Apache logs diagnostic information about its internal operations to various locations, which differ depending on your Linux distribution. Typically, Apache is configured to log error messages to a separate log file from access requests in order to help with debugging, monitoring, and alerting.

      On Ubuntu and Debian-derived systems, Apache defaults to using /var/log/apache2/error.log for error messages.

      On CentOS, Fedora, and RedHat-derived systems, Apache defaults to logging errors to the /var/log/httpd/error_log file.

      To examine Apache’s logs for evidence of an AH02572 error message, use the grep utility to search for the error code in the appropriate log file for your distribution. While there are other tools like less that you could use to find evidence of an AH02572 error, grep will only display lines with the error code so you can be sure of whether you’re affected by the issue.

      Invoke grep like this on Ubuntu and Debian-derived systems:

      • sudo grep AH02572 /var/log/apache2/error.log

      On CentOS, Fedora, and RedHat-derived systems, use the following command:

      • sudo grep AH02572 /var/log/httpd/error_log

      If your Apache server is affected by an AH02572 error, you will have output like the following:

      Output

      [Mon Aug 03 13:21:47.677235 2020] [ssl:emerg] [pid 26:tid 140355819735360] AH02572: Failed to configure at least one certificate and key for 172.17.0.5:443

      If your server is affected by an AH02572 error, the next section of this tutorial explains how to resolve it, by either disabling the ssl module, or configuring Apache with a private key and public certificate file.

      Resolving an AH02572 Error

      There are three ways to resolve an AH02572 error. The first option to resolve the error is to configure Apache with a private key and public certificate that is signed by a recognized Certificate Authority (CA). Let’s Encrypt is a free CA and you can use it to issue a valid certificate. This approach will ensure that traffic to and from your server is encrypted properly, and that web browsers and other HTTP clients trust your Apache server.

      Another approach is to create a self-signed certificate for your Apache server. This approach is useful for development and testing environments, or in cases where your server is not directly connected to the Internet and you can establish trust between systems manually.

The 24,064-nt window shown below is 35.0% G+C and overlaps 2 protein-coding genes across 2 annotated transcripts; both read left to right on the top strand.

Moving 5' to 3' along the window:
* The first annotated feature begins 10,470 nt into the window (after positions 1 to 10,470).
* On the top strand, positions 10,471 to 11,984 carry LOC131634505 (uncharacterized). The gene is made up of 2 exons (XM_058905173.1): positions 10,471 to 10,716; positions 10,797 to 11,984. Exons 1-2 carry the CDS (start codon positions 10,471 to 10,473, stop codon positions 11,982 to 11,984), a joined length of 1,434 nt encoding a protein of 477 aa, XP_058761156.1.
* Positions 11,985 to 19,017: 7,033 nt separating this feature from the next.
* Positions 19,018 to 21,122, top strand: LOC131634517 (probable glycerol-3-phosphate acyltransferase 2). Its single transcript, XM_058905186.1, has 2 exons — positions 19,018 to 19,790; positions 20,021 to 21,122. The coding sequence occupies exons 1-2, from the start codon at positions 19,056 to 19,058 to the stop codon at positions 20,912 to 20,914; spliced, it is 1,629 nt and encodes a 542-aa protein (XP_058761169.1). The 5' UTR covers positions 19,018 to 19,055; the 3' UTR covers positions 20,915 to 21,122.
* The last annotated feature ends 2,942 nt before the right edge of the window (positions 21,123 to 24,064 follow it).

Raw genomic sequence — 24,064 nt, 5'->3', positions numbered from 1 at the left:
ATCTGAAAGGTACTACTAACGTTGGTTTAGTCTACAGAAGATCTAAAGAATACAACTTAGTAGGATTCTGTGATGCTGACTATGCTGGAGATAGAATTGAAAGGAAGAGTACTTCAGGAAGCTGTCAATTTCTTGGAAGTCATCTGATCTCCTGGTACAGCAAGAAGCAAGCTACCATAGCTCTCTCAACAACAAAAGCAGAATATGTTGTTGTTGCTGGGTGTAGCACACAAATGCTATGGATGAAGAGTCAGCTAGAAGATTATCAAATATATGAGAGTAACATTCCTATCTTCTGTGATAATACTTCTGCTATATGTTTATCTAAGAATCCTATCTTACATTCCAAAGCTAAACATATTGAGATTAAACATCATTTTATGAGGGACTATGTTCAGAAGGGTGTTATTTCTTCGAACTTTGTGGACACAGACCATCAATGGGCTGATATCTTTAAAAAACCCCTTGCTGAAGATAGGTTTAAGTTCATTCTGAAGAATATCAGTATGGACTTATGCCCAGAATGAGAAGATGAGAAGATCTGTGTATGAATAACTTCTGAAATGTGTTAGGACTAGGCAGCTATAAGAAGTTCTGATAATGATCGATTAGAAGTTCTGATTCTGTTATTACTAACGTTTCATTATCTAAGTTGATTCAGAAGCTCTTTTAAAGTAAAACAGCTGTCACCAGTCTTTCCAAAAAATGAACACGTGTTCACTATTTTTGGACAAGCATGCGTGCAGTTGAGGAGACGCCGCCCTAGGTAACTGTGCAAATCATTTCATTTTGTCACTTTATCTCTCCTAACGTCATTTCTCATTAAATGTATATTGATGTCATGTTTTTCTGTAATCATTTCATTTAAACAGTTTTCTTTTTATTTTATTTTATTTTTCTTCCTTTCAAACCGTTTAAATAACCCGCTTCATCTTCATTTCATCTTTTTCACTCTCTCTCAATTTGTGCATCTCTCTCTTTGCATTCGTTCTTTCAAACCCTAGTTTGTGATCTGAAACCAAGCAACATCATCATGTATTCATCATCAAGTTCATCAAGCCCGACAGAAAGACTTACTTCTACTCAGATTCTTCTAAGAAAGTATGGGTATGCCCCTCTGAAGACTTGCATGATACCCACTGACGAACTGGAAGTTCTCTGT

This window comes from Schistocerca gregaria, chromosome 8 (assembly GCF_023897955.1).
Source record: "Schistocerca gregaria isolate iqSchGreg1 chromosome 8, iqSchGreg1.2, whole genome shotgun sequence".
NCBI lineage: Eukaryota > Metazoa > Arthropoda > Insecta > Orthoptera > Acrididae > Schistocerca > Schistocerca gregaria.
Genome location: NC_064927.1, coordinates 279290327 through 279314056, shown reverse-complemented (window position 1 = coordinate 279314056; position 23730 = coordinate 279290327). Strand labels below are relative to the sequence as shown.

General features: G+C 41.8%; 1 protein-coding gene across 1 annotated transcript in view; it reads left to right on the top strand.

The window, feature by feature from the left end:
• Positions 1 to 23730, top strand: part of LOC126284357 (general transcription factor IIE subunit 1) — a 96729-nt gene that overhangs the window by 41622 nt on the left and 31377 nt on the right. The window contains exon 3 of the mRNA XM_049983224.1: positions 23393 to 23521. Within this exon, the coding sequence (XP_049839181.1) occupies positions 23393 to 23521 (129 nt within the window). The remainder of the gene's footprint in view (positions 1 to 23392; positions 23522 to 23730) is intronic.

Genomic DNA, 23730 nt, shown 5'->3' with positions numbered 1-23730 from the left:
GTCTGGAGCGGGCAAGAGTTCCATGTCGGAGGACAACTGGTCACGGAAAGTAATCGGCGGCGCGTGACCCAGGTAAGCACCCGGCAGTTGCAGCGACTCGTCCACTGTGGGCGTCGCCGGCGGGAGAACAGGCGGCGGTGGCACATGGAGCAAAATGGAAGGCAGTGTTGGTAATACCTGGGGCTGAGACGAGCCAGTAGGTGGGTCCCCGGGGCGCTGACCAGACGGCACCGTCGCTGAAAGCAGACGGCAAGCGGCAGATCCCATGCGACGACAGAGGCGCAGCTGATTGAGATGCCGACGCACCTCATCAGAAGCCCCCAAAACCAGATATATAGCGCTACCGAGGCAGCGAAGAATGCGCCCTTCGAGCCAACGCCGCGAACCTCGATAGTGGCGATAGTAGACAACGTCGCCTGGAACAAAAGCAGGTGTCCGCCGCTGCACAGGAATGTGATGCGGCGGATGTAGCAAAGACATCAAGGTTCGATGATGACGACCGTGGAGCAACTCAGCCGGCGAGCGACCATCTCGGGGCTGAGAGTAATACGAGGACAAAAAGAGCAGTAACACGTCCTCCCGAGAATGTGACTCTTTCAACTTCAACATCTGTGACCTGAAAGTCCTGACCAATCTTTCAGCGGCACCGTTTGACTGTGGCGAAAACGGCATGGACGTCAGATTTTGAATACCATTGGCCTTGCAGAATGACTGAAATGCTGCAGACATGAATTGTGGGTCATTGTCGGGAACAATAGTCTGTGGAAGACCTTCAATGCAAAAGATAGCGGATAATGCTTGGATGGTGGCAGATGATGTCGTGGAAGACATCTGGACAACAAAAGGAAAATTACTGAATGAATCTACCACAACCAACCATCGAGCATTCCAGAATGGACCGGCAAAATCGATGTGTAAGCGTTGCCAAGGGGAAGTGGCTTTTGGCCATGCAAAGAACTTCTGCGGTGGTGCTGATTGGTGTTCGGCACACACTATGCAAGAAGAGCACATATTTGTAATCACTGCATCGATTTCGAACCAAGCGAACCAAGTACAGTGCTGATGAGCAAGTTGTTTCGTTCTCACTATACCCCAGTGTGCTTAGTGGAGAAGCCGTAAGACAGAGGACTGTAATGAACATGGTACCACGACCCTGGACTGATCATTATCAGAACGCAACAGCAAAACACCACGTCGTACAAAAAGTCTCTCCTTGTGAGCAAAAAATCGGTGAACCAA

The last approach to resolving an AH02572 error is to turn off Apache’s ssl module entirely. This option is the least preferred since traffic to and from your server will not be encrypted. However, if you are only using your Apache server for local development or in a trusted environment, this approach can be valid.

      The following sections explain how to resolve an AH02572 error using each of the three options.

      Resolving an AH02572 Error with a Let’s Encrypt TLS Certificate

      To encrypt traffic to your Apache server using a free Let’s Encrypt TLS Certificate, use one of the guides that is specific to your Linux distribution from this tutorial series: How To Secure Apache with Let’s Encrypt.

      The Let’s Encrypt process is mostly automated, and the scripts will configure Apache for you. Moreover, the issued certificate will also be renewed automatically so you do not have to worry about it expiring in the future.

      If you are using a Linux distribution that is not included in the How To Secure Apache with Let’s Encrypt series, the Let’s Encrypt documentation includes links to interactive Certbot instructions that can help you configure your Apache server with a valid TLS certificate.

      Resolving an AH02572 Error with a Self-Signed Certificate

      To encrypt traffic to your Apache server using a self-signed certificate, use one of the tutorials from this series that explains how to create Self-signed SSL Certificates with Apache.